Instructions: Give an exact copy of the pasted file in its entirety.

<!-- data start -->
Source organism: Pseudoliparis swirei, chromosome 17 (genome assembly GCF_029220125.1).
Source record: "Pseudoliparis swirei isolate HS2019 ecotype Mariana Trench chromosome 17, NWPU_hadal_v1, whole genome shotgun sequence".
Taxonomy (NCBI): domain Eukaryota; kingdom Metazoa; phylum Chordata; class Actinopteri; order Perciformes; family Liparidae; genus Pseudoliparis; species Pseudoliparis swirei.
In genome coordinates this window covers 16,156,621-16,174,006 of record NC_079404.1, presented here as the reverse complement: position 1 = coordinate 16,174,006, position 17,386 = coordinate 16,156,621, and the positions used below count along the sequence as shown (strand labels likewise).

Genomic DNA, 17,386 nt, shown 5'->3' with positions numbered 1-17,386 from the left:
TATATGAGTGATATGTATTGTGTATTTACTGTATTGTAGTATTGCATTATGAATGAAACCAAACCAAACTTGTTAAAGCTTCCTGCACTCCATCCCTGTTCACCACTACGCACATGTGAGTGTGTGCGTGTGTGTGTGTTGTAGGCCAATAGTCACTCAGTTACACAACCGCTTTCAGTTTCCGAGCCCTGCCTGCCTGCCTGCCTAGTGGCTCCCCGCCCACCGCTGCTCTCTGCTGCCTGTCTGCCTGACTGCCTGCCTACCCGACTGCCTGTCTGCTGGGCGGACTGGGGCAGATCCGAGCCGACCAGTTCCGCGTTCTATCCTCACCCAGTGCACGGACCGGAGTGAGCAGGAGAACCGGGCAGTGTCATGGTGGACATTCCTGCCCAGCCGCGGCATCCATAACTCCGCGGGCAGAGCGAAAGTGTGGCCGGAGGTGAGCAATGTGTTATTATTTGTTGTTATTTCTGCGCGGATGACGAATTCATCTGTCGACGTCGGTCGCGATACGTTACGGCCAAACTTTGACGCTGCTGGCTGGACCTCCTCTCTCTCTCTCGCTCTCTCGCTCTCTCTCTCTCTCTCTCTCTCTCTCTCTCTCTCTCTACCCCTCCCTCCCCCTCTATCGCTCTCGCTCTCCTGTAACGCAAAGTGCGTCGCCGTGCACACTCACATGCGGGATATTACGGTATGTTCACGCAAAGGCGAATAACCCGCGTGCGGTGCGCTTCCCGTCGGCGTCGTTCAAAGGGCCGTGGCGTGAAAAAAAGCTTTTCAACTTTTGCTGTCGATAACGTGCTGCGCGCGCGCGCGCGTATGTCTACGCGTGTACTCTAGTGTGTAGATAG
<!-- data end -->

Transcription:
Source organism: Pseudoliparis swirei, chromosome 17 (genome assembly GCF_029220125.1).
Source record: "Pseudoliparis swirei isolate HS2019 ecotype Mariana Trench chromosome 17, NWPU_hadal_v1, whole genome shotgun sequence".
Taxonomy (NCBI): domain Eukaryota; kingdom Metazoa; phylum Chordata; class Actinopteri; order Perciformes; family Liparidae; genus Pseudoliparis; species Pseudoliparis swirei.
In genome coordinates this window covers 16,156,621-16,174,006 of record NC_079404.1, presented here as the reverse complement: position 1 = coordinate 16,174,006, position 17,386 = coordinate 16,156,621, and the positions used below count along the sequence as shown (strand labels likewise).

Genomic DNA, 17,386 nt, shown 5'->3' with positions numbered 1-17,386 from the left:
TATATGAGTGATATGTATTGTGTATTTACTGTATTGTAGTATTGCATTATGAATGAAACCAAACCAAACTTGTTAAAGCTTCCTGCACTCCATCCCTGTTCACCACTACGCACATGTGAGTGTGTGCGTGTGTGTGTGTTGTAGGCCAATAGTCACTCAGTTACACAACCGCTTTCAGTTTCCGAGCCCTGCCTGCCTGCCTGCCTAGTGGCTCCCCGCCCACCGCTGCTCTCTGCTGCCTGTCTGCCTGACTGCCTGCCTACCCGACTGCCTGTCTGCTGGGCGGACTGGGGCAGATCCGAGCCGACCAGTTCCGCGTTCTATCCTCACCCAGTGCACGGACCGGAGTGAGCAGGAGAACCGGGCAGTGTCATGGTGGACATTCCTGCCCAGCCGCGGCATCCATAACTCCGCGGGCAGAGCGAAAGTGTGGCCGGAGGTGAGCAATGTGTTATTATTTGTTGTTATTTCTGCGCGGATGACGAATTCATCTGTCGACGTCGGTCGCGATACGTTACGGCCAAACTTTGACGCTGCTGGCTGGACCTCCTCTCTCTCTCTCGCTCTCTCGCTCTCTCTCTCTCTCTCTCTCTCTCTCTCTCTCTCTCTACCCCTCCCTCCCCCTCTATCGCTCTCGCTCTCCTGTAACGCAAAGTGCGTCGCCGTGCACACTCACATGCGGGATATTACGGTATGTTCACGCAAAGGCGAATAACCCGCGTGCGGTGCGCTTCCCGTCGGCGTCGTTCAAAGGGCCGTGGCGTGAAAAAAAGCTTTTCAACTTTTGCTGTCGATAACGTGCTGCGCGCGCGCGCGCGTATGTCTACGCGTGTACTCTAGTGTGTAGATAG